An Israeli reporter from Channel 13 created potential for offense and controversy when he went to Mecca, Islam’s holiest city. The visit comes as Israel and Saudi Arabia are growing closer, so the incident was not helpful in inspiring confidence in the ability of people to be responsible and considerate. This isn’t a question of press freedom or even what is necessarily right on the question of whether people should theoretically be able to travel where they want. This is about observing sensitives and showing respect, especially at the beginning of a new fledgling relationship.
The reporter, Gil Tamary, had traveled to Saudi Arabia in the context of the visit by US President Joe Biden. He notes that non-Muslims are not allowed into Mecca. Nonetheless, he proceeded to detail how he managed to enter the city and go up Mount Arafat with a Muslim driver in spite of the prohibition.
Tamary stressed that the driver did not know that he was an Israeli journalist, as he took care to speak only in English.
The incident caused controversy within the Gulf. It has the potential to make Saudi Arabia slow down any process of normalization amid criticism that it is, in any case, coming under from across the Islamic world. The kingdom has worked to overcome past anti-Israel views. It has worked not only to moderate its stance and those of its citizens but also to encourage Muslims to be more moderate. This shift is important; upsetting sensitivities can set this trend back.
Mohammed Saud, a Saudi blogger known for promoting coexistence, expressed displeasure on social media. “My dear friends in Israel, a journalist of yours entered the Muslim holy city of Mecca and took video without shame. This is like if I were to enter a synagogue and read from the Torah. Shame on you, Channel 13, to hurt the Muslim religion like this. You are arrogant.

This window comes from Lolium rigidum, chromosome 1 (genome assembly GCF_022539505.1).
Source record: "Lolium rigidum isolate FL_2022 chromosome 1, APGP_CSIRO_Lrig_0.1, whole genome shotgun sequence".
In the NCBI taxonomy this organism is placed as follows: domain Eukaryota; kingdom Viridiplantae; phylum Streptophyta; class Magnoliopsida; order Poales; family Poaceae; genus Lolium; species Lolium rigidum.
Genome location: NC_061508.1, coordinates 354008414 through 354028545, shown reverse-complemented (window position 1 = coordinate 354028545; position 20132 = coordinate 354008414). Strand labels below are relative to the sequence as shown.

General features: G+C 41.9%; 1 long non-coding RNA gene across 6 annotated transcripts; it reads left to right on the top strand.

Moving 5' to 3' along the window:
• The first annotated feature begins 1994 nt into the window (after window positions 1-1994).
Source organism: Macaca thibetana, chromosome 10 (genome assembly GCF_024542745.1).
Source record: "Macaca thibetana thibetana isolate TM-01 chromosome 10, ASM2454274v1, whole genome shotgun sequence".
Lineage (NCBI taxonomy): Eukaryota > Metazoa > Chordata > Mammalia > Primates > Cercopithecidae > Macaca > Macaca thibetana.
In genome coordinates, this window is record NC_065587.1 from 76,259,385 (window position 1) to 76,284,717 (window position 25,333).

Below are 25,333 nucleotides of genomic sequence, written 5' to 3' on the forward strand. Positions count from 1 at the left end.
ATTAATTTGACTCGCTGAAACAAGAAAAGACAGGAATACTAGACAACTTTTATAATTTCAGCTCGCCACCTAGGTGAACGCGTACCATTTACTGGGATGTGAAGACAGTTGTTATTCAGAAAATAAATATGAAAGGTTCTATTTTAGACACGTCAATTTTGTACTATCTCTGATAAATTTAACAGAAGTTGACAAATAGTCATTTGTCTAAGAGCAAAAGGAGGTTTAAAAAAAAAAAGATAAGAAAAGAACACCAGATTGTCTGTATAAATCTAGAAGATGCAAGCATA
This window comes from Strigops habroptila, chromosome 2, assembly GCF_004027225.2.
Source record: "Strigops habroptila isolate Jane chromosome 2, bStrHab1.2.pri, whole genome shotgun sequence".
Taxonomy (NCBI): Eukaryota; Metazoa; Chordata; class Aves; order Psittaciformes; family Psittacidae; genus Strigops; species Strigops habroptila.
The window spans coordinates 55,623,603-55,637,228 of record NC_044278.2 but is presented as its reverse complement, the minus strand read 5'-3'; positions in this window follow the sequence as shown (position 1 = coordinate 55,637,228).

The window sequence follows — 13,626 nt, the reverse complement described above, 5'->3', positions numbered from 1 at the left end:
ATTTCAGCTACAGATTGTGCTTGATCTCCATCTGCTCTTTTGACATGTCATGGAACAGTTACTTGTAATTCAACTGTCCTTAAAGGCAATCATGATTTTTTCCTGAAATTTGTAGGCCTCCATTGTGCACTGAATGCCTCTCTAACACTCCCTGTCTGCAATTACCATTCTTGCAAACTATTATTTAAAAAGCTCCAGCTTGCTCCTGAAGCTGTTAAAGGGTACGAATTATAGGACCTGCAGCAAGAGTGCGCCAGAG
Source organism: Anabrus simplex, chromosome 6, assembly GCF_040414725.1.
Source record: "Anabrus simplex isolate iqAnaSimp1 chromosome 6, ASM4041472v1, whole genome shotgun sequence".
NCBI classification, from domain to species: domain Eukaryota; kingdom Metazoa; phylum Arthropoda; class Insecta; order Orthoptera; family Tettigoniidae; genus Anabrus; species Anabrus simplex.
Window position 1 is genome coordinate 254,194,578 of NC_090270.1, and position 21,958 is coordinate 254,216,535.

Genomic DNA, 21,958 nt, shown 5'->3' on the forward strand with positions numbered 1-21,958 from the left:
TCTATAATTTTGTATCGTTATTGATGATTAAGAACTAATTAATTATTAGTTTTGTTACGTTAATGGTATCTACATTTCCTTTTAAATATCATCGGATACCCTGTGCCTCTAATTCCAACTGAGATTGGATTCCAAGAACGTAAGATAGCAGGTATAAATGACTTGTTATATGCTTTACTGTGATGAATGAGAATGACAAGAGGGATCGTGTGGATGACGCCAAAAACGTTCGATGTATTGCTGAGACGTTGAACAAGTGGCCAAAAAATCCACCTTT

“What did he find out [that] they did not know about the place?” Saud asked. “The place is filmed 24 hours a day, there is Google today and you can check everything about this place. He knew he was violating the law of the country. He knew he was violating the religion of Islam, but he and his channel decided to show contempt and hit us with unparalleled impudence.”
Israel’s Regional Cooperation Minister Esawi Frej, himself a Muslim Arab, also slammed the incident. He said it was a stupid thing for someone to take pride in and called it irresponsible. Channel 13 apologized if people were offended by the incident.
As we weigh this incident, it is important to look at the broader implications. After the Abraham Accords were signed and Israelis began visiting the Gulf in large numbers, there were concerns that there would be incidents that would reflect badly on the Jewish state. When you have large numbers of tourists, some of them are going to behave badly. There have been Israelis arrested overseas for drug possession, although apparently nothing that has been overly offensive or jarring.
The incident in Mecca needs to be used for education. While Israel wants to have normal relations with the Islamic world, there is also much to learn about this new relationship. Whether it is regarding Morocco, the United Arab Emirates, Bahrain or countries such as Sudan and Kosovo, in each case where we have new ties, we should try our utmost to learn about the new country and its traditions.
This goes both ways. We expect that tourists will be coming from the Gulf to Israel. There are groups that are already coming from across Africa, Asia and the Americas. We expect them to behave with respect at the Western Wall, the Temple Mount, the Church of the Holy Sepulchre and other sites.
In fact, Israel has experience trying to balance competing interests and religious sensitivities on the Temple Mount. We have not always been successful, but we understand that when different religions share sites in close proximity, each must respect the other. When they do not do so, those sites can become flashpoints. There are too many enemies who want to exploit these flashpoints. We should not give them the fuel to do so.